A Wave reader in Ocean View writes:
Dear Dr. Hurd:
I have been down and depressed for a while now. My doctor prescribed medication for the problem, and says my depression is a disease. But I feel that I have an emotional problem, not a medical one. I’m confused. Is depression physical or mental?
Depression is a condition usually characterized by some combination of the following symptoms: low energy, low self-worth, a pervasive sense of hopelessness, sleep disruption, increased or decreased appetite, physical lethargy, and just plain negative thinking.
Although some of the signs of depression can be physical, it is impossible to apply the label “depression” without the presence of negative feelings within the person suffering from it. Depressed people feel depressed, regardless of what causes the feelings.
These negative feelings are not always the result of mistaken ideas or an overactive imagination. For example, a parent whose child dies in a terrible accident will experience symptoms of depression, clearly derived from the observation and experience of objective reality.
A depressed person is not ‘crazy;’ he just feels more despondent than there’s reason to feel. Depressed people tend to jump to conclusions and form negative outlooks about people and situations around them. For example, a man might hastily conclude that an argument with his wife means they are no longer in love and that they will break up in the near future. Or, an adolescent might overgeneralize a rejection by a potential romantic interest to mean that he is never going to find a girlfriend. In some individuals, poor thinking habits, such as hasty conclusions or unfounded generalizations can, over time, lead to disorders such as clinical depression.
In more serious cases, depression signifies the psychological consequence of thinking and acting in self-defeating ways, day after day, year after year, decade after decade. The most common example, in my experience, is the mistaken notion that we should sacrifice our personal happiness and well-being for the sake of others. For example, a young woman caught up in such thinking might sense (perhaps correctly) that her parents are having marital problems that get worse when she first goes away to college. Torn between her long-time goal of pursuing an academic career, and her need to emotionally support her parents, she drops out of school to be with them. After several weeks of this, she is, not surprisingly, listless, resentful, and depressed. And no wonder! She sacrificed her happiness and, quite possibly, her future success, for the sake of her parents—when they should be solving their own problems.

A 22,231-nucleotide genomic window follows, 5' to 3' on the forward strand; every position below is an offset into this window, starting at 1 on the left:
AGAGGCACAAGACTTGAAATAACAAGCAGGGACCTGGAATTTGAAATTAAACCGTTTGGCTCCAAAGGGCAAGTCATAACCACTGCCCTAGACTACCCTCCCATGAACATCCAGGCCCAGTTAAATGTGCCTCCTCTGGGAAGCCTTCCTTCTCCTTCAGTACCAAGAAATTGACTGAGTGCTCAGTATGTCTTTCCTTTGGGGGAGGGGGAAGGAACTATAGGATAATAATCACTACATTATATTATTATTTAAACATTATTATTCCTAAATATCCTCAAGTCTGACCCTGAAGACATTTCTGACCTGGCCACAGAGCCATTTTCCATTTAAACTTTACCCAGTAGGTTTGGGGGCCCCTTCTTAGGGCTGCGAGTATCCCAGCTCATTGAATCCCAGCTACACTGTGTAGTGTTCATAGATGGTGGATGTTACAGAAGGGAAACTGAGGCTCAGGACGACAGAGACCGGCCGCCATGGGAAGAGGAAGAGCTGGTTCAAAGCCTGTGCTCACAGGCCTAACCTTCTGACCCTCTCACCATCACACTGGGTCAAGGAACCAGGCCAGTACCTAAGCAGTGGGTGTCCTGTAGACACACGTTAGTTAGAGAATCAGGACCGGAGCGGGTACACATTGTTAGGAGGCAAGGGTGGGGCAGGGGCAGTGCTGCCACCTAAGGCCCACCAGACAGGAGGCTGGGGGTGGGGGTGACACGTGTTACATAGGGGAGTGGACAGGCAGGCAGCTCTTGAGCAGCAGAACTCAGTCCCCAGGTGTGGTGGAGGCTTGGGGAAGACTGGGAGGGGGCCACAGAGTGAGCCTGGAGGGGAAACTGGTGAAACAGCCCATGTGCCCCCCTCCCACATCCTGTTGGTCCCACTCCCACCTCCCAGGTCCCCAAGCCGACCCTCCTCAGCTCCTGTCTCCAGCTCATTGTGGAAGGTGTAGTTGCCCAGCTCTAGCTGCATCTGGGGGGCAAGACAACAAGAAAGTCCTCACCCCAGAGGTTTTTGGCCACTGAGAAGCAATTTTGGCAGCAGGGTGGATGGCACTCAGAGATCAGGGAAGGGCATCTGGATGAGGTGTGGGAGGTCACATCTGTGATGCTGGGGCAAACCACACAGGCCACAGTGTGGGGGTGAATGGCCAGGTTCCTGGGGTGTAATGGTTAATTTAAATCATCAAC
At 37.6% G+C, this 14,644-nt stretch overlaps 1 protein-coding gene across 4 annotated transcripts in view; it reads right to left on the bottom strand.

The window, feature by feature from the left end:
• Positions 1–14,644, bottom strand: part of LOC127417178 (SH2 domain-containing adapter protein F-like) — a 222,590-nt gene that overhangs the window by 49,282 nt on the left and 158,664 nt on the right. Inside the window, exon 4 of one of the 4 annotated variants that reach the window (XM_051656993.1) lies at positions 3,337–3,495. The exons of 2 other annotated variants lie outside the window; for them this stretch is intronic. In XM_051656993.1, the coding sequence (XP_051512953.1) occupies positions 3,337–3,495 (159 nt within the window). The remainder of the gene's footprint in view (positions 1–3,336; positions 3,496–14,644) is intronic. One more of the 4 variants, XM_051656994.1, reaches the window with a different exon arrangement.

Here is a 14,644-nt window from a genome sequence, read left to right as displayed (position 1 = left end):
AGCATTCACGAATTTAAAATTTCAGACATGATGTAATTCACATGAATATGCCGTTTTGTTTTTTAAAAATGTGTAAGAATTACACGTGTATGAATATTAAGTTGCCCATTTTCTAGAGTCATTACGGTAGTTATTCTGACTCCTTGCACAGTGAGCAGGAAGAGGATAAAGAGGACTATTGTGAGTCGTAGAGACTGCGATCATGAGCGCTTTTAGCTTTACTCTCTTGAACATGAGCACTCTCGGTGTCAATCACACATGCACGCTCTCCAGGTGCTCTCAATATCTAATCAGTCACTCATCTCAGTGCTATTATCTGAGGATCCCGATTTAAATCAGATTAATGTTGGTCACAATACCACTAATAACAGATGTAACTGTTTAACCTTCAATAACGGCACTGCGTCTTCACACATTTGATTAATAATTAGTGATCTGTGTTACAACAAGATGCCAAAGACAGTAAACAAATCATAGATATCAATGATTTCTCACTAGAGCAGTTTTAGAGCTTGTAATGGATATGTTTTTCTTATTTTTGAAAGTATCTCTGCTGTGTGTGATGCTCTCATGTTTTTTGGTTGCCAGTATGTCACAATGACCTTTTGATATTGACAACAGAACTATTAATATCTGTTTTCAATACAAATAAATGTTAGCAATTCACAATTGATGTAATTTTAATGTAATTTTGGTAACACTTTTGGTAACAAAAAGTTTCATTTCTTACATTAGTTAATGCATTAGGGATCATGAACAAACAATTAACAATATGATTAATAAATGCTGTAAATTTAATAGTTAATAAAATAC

A therapist or counselor who understands the impact that self-defeating thoughts have on behavior and emotions can help this young woman get better. Prescriptions and pills won’t change the basis for her outlook or her behaviors. Other than dulling her perceptions and sensations, no amount of medical treatment, not even state-of-the-art antidepressant medications, can permanently, by themselves, relieve the causes of this young woman’s depression. To really change and get well, she must come to understand the futility and self-destructiveness of what she’s doing.
Although depression always involves a psychological, as opposed to a physiological (medical) component, considerable evidence does exist to suggest that antidepressant medications such as Prozac, Paxil and all the others can bring a certain degree of relief to depressed persons—as long as they continue to take the drug. In my own practice, I typically do not refer individuals for antidepressant medication unless: (a) their problem is so prolonged and severe that psychotherapy alone will not be enough, and, (b) they clearly understand that antidepressant medication will not solve their cognitive problems for them. (‘Cognitive’ refers to the process of reasoning, memory, judgment and comprehension, as opposed to purely emotional processes.) Self-generated, therapeutic work, both in and out of the therapy office, remains an absolute requirement for improvement. I tell them, metaphorically, that if the antidepressant works, they will be swimming with the current instead of against the current, but, either way, they still need to swim, on their own, with the therapist as their coach.
Philosophically, man is, at the same time, both mind and body. Cognitive psychotherapists help people figure out where they went wrong in their thinking and actions, and how they can become less self-defeating and more positive in their outlooks. But it is also reasonable to assume, especially with today’s expanding knowledge of brain function, that certain physical conditions can coexist and interact with the psychological state of depression.
Unless a person’s condition is so debilitating that they cannot even get out of bed or leave the house, I suggest trying therapy and behavioral change first. Get a therapist to help you and coach you along. Though the great majority of medical doctors are, no doubt, genuine in their desire to solve your problems, medication should not be the knee-jerk reaction to the symptoms of depression. It should be the last resort.